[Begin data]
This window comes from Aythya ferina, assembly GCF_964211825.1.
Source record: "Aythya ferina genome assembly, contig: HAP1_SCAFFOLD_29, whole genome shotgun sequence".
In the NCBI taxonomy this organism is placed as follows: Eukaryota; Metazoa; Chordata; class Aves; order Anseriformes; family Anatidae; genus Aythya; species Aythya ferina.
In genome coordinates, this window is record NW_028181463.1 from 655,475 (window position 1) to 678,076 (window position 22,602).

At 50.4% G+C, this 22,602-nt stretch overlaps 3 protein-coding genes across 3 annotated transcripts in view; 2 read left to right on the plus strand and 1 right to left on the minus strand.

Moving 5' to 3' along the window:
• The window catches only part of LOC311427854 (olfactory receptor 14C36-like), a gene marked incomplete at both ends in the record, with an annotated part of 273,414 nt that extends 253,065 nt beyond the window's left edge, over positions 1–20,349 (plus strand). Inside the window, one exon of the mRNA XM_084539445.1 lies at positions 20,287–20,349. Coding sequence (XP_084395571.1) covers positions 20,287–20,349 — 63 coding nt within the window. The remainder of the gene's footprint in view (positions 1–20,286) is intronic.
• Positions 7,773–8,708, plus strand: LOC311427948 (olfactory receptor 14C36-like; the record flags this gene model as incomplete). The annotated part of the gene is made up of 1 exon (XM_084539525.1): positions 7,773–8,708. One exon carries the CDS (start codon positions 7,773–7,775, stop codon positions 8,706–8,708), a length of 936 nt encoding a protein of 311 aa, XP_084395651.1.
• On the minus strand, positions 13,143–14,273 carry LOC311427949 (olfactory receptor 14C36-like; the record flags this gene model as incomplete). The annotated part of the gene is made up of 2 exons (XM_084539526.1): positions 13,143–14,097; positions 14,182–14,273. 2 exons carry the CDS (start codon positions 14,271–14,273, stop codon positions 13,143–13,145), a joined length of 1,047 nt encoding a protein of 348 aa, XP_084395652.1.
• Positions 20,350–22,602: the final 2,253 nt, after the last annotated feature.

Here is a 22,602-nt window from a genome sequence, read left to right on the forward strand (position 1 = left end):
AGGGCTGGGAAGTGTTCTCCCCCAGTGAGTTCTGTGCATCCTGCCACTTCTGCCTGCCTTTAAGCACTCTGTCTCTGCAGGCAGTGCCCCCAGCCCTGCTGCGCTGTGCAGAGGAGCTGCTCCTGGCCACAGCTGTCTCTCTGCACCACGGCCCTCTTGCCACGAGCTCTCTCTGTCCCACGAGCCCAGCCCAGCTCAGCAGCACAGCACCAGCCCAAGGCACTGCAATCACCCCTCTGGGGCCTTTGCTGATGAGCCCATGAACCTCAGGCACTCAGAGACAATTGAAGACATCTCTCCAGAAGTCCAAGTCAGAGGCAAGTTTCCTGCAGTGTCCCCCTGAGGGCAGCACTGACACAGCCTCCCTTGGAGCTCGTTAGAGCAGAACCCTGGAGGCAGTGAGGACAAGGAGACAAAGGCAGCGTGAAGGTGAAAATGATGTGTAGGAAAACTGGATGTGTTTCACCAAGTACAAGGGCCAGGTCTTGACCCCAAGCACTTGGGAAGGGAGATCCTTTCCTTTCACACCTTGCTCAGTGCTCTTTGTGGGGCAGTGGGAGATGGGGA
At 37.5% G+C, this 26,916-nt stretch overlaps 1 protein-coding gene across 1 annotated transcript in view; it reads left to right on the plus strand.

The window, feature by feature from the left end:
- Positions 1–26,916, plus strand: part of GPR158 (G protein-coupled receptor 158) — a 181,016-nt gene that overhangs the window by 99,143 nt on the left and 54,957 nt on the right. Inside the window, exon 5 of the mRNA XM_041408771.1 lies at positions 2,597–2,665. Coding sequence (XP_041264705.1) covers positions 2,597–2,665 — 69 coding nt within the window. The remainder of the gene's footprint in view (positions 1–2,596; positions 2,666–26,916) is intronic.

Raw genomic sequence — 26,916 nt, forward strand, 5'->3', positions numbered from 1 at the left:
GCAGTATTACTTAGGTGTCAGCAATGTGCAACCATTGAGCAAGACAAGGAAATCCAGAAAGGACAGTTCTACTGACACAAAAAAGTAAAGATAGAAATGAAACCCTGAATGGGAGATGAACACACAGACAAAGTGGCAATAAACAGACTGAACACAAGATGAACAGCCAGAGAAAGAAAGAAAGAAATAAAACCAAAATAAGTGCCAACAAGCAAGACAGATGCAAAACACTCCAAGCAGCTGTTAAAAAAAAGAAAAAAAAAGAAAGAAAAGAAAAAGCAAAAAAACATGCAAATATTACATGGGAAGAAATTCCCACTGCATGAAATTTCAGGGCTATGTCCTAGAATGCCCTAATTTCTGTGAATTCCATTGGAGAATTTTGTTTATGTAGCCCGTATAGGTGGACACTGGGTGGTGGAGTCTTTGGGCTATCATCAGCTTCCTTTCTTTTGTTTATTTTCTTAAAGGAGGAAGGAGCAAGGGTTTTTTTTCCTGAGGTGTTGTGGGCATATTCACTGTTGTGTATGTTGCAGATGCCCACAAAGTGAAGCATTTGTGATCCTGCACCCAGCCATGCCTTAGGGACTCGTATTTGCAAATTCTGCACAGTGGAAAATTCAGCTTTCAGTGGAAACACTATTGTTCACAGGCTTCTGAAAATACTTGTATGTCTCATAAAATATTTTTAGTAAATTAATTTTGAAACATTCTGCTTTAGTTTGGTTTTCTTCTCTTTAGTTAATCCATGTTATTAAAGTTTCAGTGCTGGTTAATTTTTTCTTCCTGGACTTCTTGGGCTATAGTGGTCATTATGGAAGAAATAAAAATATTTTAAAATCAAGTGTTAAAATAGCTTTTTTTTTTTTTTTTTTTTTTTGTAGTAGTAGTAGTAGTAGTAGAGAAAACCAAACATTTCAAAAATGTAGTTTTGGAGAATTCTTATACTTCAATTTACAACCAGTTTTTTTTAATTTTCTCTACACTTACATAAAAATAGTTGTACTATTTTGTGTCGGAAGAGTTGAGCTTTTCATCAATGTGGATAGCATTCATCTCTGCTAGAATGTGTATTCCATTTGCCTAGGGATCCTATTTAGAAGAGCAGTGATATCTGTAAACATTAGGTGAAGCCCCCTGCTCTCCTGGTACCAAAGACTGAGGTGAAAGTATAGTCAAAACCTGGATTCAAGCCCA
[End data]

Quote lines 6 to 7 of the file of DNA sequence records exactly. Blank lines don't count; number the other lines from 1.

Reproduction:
Moving 5' to 3' along the window:
• The window catches only part of LOC311427854 (olfactory receptor 14C36-like), a gene marked incomplete at both ends in the record, with an annotated part of 273,414 nt that extends 253,065 nt beyond the window's left edge, over positions 1–20,349 (plus strand). Inside the window, one exon of the mRNA XM_084539445.1 lies at positions 20,287–20,349. Coding sequence (XP_084395571.1) covers positions 20,287–20,349 — 63 coding nt within the window. The remainder of the gene's footprint in view (positions 1–20,286) is intronic.